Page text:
Here’s an excerpt from a post a little while ago over at the Deckchairs on the obligation and failure of tertiary institutions to recognise their students:
“There are students in every classroom I teach who know that politics is run by people who have more comfortable lives than they do. As far as they can tell, this is also true of our education system. Our marketing focuses on the happy groups of students with laptops having coffee, the lone beautiful thinker in the upmarket casual wear, staring into the middle distance imagining the graduate premium on her future salary clinking into the coin tray. The student barely making it onto campus because of back to back shifts at work, the student struggling with the price of coffee let alone laptops, the student trying to get through their innovative hybrid students-as-producers digital making learning experience using only their phone, sees the gap widen.”
Many of the kids who are serious about learning as a way to achieve a new level of respect, security, and comfort which they’ve not had – we do not even see them in class. For them, study is done in lonely spaces and times, where no one sees, no-one interacts with them. Or their classes are fitted wall to wall on a single day off to make room for paid employment. They are the ones caring for parents with cancer. Looking after siblings as their parents go through acrimonious divorce. Or are shaking and shuddering with depression and anxiety about what might happen if they don’t manage to get this task done, and then the next, and then the next.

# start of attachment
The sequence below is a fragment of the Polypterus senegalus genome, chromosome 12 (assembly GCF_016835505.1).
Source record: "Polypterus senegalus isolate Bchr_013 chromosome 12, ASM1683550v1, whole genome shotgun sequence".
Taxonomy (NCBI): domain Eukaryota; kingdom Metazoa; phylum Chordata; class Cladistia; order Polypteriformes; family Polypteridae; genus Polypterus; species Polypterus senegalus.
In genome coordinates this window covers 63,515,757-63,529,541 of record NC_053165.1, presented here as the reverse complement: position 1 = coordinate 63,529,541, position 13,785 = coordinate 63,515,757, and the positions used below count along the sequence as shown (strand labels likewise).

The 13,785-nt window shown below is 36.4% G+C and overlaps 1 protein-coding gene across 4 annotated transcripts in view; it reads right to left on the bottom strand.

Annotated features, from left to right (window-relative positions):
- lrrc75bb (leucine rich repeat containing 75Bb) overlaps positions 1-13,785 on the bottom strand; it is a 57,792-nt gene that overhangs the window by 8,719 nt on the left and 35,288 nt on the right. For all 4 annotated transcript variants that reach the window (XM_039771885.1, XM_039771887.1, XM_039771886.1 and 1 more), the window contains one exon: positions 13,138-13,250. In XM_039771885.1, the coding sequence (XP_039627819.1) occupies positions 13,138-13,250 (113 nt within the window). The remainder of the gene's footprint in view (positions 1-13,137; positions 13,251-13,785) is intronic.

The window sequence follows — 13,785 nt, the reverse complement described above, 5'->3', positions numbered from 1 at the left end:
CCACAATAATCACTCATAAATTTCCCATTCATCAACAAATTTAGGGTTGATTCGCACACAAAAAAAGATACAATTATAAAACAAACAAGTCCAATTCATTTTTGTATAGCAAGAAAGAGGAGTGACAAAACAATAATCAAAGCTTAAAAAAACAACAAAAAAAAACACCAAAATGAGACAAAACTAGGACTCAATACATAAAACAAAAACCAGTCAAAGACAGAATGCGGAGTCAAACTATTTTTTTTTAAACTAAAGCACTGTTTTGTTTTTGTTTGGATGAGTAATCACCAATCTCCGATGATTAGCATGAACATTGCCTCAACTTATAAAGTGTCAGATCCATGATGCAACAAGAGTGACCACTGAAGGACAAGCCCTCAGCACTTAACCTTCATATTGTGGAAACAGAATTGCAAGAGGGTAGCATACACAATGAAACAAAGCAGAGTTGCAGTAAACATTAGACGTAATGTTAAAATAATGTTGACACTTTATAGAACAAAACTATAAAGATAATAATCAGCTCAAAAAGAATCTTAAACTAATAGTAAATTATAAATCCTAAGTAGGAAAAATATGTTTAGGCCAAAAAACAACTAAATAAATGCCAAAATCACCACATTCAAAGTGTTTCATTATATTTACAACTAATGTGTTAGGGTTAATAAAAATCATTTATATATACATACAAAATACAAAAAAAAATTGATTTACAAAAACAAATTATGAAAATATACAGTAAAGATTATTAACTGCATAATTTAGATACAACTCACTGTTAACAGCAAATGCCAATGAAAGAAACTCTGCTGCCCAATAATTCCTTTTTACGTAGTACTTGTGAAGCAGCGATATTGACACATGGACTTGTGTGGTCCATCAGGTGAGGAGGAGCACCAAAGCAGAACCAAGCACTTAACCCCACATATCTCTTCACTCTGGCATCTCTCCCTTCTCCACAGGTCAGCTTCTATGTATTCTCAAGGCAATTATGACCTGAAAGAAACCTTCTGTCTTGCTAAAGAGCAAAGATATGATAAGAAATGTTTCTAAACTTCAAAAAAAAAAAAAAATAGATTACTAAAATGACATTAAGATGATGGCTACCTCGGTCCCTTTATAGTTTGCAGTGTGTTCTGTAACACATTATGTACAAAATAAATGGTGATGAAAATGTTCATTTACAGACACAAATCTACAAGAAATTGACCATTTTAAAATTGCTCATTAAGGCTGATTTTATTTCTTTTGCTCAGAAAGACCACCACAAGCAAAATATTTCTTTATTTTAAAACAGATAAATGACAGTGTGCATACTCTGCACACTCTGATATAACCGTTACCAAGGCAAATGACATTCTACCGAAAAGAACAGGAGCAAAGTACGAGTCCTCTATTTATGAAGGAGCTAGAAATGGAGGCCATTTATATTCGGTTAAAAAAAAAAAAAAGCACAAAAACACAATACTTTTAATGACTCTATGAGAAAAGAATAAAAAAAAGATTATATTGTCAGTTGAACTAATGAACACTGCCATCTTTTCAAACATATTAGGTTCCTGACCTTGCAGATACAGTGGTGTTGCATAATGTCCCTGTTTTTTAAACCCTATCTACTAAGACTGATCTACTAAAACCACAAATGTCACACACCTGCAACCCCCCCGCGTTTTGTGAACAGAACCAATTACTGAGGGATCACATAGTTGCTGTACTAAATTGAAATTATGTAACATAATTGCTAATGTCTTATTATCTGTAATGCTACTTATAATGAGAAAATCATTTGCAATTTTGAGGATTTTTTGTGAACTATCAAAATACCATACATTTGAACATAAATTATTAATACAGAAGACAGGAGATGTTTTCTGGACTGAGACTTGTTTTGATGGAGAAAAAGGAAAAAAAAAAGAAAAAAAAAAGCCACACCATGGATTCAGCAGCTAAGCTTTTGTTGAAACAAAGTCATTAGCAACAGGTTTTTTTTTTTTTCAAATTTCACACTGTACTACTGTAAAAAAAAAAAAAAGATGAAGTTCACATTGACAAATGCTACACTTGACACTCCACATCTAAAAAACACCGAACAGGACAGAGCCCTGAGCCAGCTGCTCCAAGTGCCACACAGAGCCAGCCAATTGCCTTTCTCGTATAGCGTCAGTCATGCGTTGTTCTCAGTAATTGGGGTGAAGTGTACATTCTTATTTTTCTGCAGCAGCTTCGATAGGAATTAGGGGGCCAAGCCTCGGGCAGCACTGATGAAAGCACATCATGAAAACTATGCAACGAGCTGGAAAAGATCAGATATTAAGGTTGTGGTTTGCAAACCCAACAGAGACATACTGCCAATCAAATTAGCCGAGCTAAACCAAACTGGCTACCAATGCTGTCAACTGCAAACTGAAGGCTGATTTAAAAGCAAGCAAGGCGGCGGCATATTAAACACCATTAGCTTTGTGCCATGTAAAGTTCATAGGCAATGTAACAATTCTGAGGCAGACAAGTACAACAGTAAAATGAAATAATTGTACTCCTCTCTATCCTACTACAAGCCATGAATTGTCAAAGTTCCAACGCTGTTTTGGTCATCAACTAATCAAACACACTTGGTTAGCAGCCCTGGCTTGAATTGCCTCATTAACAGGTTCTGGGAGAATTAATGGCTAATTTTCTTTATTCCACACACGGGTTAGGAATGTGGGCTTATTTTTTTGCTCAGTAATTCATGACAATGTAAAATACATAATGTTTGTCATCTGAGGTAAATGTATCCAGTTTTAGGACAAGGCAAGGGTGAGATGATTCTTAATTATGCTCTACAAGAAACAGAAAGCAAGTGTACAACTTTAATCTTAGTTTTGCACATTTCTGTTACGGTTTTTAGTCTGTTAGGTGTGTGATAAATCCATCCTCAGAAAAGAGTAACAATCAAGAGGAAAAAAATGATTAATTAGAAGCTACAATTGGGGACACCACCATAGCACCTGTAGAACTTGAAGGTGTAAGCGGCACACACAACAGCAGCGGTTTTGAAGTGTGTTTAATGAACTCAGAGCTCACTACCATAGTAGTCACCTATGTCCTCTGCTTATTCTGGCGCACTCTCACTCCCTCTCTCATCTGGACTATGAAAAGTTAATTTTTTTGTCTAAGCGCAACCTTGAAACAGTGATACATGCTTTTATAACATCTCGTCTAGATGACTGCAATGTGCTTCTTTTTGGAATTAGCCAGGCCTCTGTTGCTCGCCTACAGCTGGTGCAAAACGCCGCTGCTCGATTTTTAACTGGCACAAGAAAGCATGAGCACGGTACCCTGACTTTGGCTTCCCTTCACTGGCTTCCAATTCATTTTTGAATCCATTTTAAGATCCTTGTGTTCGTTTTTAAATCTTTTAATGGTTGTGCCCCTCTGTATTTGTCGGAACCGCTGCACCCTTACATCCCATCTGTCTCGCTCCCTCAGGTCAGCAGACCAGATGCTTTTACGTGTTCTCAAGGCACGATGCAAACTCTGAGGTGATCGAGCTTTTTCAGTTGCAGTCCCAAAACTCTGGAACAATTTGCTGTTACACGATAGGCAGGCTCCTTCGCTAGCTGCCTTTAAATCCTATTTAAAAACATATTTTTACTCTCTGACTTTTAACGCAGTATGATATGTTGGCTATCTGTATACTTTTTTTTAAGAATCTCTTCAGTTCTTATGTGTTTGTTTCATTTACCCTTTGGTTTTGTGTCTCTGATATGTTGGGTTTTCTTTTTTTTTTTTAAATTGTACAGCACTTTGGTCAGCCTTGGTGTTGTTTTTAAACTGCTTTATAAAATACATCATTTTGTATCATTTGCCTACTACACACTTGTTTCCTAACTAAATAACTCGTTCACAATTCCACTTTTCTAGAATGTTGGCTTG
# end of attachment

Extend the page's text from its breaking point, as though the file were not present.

In this context, mass education looks like a mistake. Or, mass education as it is currently run in Australia – unlimited enrolment places, infinitely downloadable resources, and more importantly perhaps, the attention of a teacher that is reduced to minutes across the semester according to a workload model that distributes the attention by hour and role.
What sort of educational institution would recognise its students properly?
Kate had written, immediately after her description,
“When the institution you’re already paying money to can’t recognise you, the institution that promised you so much in terms of care and attention can’t quite focus its lens on you, seems to be less proud of you than of some others, what happens next?”
The broad point of the concept of recognition in politics points to the way in which individuals are not the ‘basic unit’ of a society. Relationships are the basic unit. Me and you. Neighbours. Business and employee. Pedestrians and car-drivers. Mothers and Fathers and daughters and sons. Teachers and students, and each student and the other students.
There is a relationship of interdependence between me and you: At numerous different levels, I rely on your respect for me to be a capable, confident, and independently-functioning person in the world. My parents helped form my psyche and my confidence; my school-peers helped form my social habits and my knowledge; my teachers showed me benchmarks and norms for what counts as knowledge, as right, and as reliable, and also treated my efforts as the efforts of someone who was someone, and will be someone. My employers have given me opportunity and reward and honed my skills in doing so. And so on.
In each case, the others recognise in me one like them, an equal – not in power or wealth or talent, but a moral equal, one that shares their identity as a person, one that shares the same rights and language and ladder of development. And in living and growing and accepting that recognition, I mirrored back their recognition in acceptance of their role in my formation. My acceptance justified and corroborated their respect.
I am not an island. And neither is each student. Nor are those who teach in a University. Attention, a resource for these relationships, is required to secure recognition. And when attention is minimised to a thin, easily reproducible and distributable, and constantly assailed resource, then recognition must accordingly be fragile, fleeting, and hard to find.